The IPL limits the use of foreign player to 4 and sides usually have a couple of Indian stars, so at least 3-4 places on the 11 are filled largely by domestic players. So, there was immediately great competition to be in that list of 3-4 players. These players could not afford to be the weaker link of the team. The players also became conscious of the platform IPL provided and if they wanted to be part of it year after year, they needed to perform well game after game. This means, they had to be skillful players and execute their skills perfectly. That’s why, in recent years you have seen ‘mystery’ Indian spinners like M Ashwin and Varun Chakravarthy be picked up for large contracts. You also see players like Mayank Markande and Rahul Chahar make a name for them-selves as they had the ability to successfully execute their plans.
Indian Fast bowling has improved by leaps and bounds in the last 5-7 years and a lot of that has to do with the IPL. Teams spent big on acquiring marquee Indian players and international stars. These mostly happened to be batters and a smattering of fast bowlers, this meant that usually the 2nd or 3rd seamer in the team had to be an Indian, thus big money went after good fast bowlers. Domestic bowlers realized that if they could bowl to a plan and execute their skills consistently, they would be picked for IPL teams and if they did well there, they could go on to bigger things. Players like Jasprit Bumrah, Umesh Yadav, Bhuvaneshwar Kumar are prime examples. There is a next tier of Indian fast bowlers like Saini, Prasidh Krishna, waiting in the wings.
Young batters too realized that they needed to make most of opportunities given to them and learn as much as they can from the international stars around them. They have developed different facets of the game and now you no longer surprised to see young Indian players playing the reverse sweeps, ramps or scoop shots. Think Sanju Samson, Sarfaraz, Rishabh Pant.
In fact, it is when the likes of Virat and Rohit play such shots that it looks askew.
There has been a drastic improvement in the approach of the Indian players as well. They have been part of dressing rooms where they have observed closely how expensive international stars and Indian cricket stars bounce back from failures. They have also watched them closely as they prepare for big games or big situations within a game. This has helped young Indian cricketers learn the mentality they must try to adopt in such situations themselves. Also discussions with former greats of the games like Tendulkar, Sehwag, Ponting, Warne and Jayawardene who are attached to teams as coaches and mentors helps them understand what it takes to succeed at the big stage and how must they prepare to get there. Imagine the pearls of wisdom a young Prithvi Shaw picks from a Ricky Ponting who was himself viewed as a young talent once. Or the tips a Shreyas Iyer gets on captaincy from a Sourav Ganguly.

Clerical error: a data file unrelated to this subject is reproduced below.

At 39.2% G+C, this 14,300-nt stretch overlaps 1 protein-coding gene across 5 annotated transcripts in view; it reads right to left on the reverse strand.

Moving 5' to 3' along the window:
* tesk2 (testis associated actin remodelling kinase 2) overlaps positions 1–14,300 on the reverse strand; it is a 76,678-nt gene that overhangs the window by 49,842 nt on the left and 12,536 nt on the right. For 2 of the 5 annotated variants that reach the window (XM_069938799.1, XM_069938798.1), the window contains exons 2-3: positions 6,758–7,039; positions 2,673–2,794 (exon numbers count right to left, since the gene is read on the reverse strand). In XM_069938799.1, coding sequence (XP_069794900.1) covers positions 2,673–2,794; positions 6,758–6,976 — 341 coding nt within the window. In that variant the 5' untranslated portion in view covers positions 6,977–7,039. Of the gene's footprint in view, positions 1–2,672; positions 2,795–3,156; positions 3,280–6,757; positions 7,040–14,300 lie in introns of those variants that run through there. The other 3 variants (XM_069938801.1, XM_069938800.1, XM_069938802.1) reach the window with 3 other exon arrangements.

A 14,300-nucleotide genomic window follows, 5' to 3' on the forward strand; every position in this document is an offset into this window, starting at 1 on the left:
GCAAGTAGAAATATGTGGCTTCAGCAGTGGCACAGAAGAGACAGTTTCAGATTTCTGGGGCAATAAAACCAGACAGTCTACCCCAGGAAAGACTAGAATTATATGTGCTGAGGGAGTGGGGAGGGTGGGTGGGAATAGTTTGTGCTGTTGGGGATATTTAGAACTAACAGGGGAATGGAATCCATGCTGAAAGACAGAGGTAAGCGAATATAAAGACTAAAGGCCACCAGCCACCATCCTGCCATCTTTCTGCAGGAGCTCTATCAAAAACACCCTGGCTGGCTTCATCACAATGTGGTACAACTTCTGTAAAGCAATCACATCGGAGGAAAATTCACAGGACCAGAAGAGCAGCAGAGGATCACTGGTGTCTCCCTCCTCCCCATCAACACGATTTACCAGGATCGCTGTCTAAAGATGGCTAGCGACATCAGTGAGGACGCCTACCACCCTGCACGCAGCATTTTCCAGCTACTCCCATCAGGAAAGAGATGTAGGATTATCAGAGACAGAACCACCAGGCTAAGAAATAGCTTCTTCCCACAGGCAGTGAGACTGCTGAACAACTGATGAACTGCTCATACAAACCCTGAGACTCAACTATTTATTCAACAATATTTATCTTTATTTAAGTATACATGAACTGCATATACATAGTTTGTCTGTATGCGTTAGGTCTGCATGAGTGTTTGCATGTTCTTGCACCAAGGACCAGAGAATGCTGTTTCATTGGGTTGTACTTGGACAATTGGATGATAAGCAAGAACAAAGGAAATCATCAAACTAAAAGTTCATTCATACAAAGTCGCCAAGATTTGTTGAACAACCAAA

There is no too big a name or too big a game for these young Indians anymore. Pretty early on in their career they secure a good price tag for themselves and they know they must keep performing to justify that tag. They need to meet expectations and learn how to deal with such pressures from a very early stage.
It is only very seldom that a good performance in the IPL leads to an immediate Indian team berth, almost never for an out an out youngster. This in a way is a good thing because it keeps the domestic tournaments very relevant .The BCCI usually though does fast track these outstanding IPL performers to the India A sides, so the players realize that there is a shorter road to the Indian team if they play consistently well. But just doing well at the IPL is not enough, as Sanju Samson will tell you.
IPL and T20 cricket demands for the absolutely fittest cricketer. Every IPL team has brought in the best of fitness coaches to ensure their teams are not found wanting on the field due to fitness issues. This has led to the standard of fitness in the domestic set up increase manifold. Fitter players make for sharper reflexes and better fielding. The fielding of the Indian team also has improved by leaps and bounds in the last 5-7 years.
The IPL has also made the Indian players versatile players. We are not just developing crash bang wallop batters and white ball specialist spinners. Younger players like KL Rahul, Rishabh Pant and Prithvi Shaw can succeed in IPL and test cricket too at the same time as they are starting to demonstrate and the same applies to Bumrah, Bhuvaneshwar, Shami, Jadeja, Ashwin and Kuldeep Yadav. So, the players are learning when and how shift gears and what kind of game is appropriate for what situation.
Over the last few years, the fortunes of the Indian team too have taken a turn for the better and currently it is perched at the top of the rankings in Tests and near the top in ODI and T20. Such consistency by the Indian side across all three formats has never been seen before.
It could be mere coincidence or the IPL could have something to do with the kind of players that are coming through to represent India. I could wager that a majority of them had a stellar IPL or two in the last 5-6 years. That too could be a co-incidence.